Urology/Re: Overactive bladder and BPH
I have a question about the overactive bladder and outflow obstruction due to the BPH. I read anticholinergic drugs are contradicted with the relief of the outflow obstruction and Alpha Blockers. Is it common the BPH patient has the overactive bladder? What is the effective treatment to the patient who has both of overactive bladder and BPH? Thank you for your answer.
Ray, overactive bladder is a symptom complex that can be due to many causes. By far the most common in men is BPH. This is due to the enlarged prostate growing into the urethra as well as under the very sensitive bladder floor (trigone area) producing these irritative symptoms. Most men with BPH have some degree of overactive bladder. Other causes for overactive bladder include bladder stones, infection, excessive fluid consumption, excessive consumption of diuretic substances (coffee, tea, beer, etc.), anxiety, although in many cases a specific etiology cannot be determined. To follow is a "macro" I have written on BPH that will provide additional information. In addition, I will comment on why anticholinergics are contraindicated.
Benign enlargement of the prostate gland (benign prostatic hyperplasia or BPH) occurs to varying degrees in all men as they age. The prostate surrounds the urinary canal (urethra) just after its connection to the urinary bladder. Inward growth of the prostate either into the bladder neck (opening) or into the urethra itself can cause difficulty with urinating. The prostate is checked by digital examination through the rectum. This gives the doctor an idea as to the size and benignity of the gland. However, it does not always correlate to symptoms as a small gland may have significant inward growth and a large glands enlargement may be entirely peripheral.
The ability to urinate involves the urinary bladder muscle actually becoming stronger as it works against increasing resistance from the enlarged prostate. This delicate balance can be upset by any factor that decreases the bladder muscles ability to contract with sufficient force to open the prostate (such as medications, anesthesia, too much alcohol, ignoring the desire to urinate, etc.) or those factors that might cause the prostate to suddenly swell (ie acute prostatitis, sitting for extended periods of time, biking, horseback riding, etc.). Anticholinergics, although helpful in relieving irritating urinary symptoms in many causes of overactive bladder, are contraindicated with BPH because relaxing the bladder muscle may not allow it to generate sufficient force to open the prostatic urethra and empty the bladder. As a result, in men with BPH, this could result in urinary retention.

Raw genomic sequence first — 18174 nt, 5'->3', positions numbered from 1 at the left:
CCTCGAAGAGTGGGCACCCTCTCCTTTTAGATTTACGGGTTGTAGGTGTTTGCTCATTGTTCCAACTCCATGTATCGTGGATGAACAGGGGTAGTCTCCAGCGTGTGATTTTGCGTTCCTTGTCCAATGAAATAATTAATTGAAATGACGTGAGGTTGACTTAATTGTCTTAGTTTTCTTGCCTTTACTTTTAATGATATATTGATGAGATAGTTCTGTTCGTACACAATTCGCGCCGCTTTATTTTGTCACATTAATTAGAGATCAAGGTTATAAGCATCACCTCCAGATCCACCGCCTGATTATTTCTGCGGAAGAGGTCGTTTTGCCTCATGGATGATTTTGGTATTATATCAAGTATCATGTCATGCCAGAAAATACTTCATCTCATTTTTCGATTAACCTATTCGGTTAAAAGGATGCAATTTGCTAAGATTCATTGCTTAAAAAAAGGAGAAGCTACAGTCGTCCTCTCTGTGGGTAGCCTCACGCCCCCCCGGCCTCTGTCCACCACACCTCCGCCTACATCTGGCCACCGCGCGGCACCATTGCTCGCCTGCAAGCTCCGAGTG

The typical symptoms that occur include diurnal frequency (daytime), nocturia (night-time frequency), urgency, hesitancy, slow stream and dribbling after voiding. This complex of symptoms is termed “prostatism”. If the obstruction to flow progressively worsens, the bladder eventually may not be able to empty completely. This leads to the accumulation of “residual urine” which may predispose to urinary infections and kidney damage from back pressure.
However, relatively asymptomatic men with BPH do NOT necessarily require therapy. Treatment is indicated to relieve symptoms and prevent complications. In many cases medications can be used. Alpha - blockers (ie Hytrin, Cardura, Flomax, Uroxatral etc.) work by relaxing the bladder neck and urethra so the pressure generated by a bladder contraction has less resistance to work against. Natural herbal products such a saw palmetto and pygeum often provide symptomatic relief but the exact mechanism of action has not yet been defined. The prescription drugs Proscar and Avodart actually shrink the prostate. They work best in the larger glands and improvement may not be noted for up to 6 months. In cases refractory to medication, interventional measures are indicated. The “gold standard” for treatment is the time honored transurethral resection (TUR) of the prostate. For huge glands, open surgery may be necessary. In the past decade a number of other less invasive interventional therapies have been developed to reduce the obstructing prostate tissue utilizing various forms of energy. These include laser prostatectomy, microwave (TUMP or transurethral microwave of the prostate), and radiofrequency (TUNA or transurethral needle ablation of the prostate). TUMP is actually a minimally invasive, out-patient treatment that can be tried initially if the patient's gland size is appropriate.
Here is an explanation of a TUR of the prostate gland. The prostate gland can be thought of as being composed basically of three parts which from inside to out are: the prostatic portion of the urethra (urinary canal), the prostatic glandular tissue causing the obstruction (adenoma) and the compressed capsule of the prostate. In a TUR, the prostatic urethra and adenoma are removed leaving only the capsule. This surgery can be likened to coring out an apple from the inside leaving only the skin. The prostate is resected into many tissue slivers which wash into the bladder and then are removed at the end of the operation by suction. This leaves a raw bed, which, over a period of 6-8 weeks, regenerates a new urethra! At the termination of the procedure, one can look from the far end of the prostate into the bladder without residual obstruction. A catheter is left in for a few days to drain the bladder and to initiate the healing process. Good luck!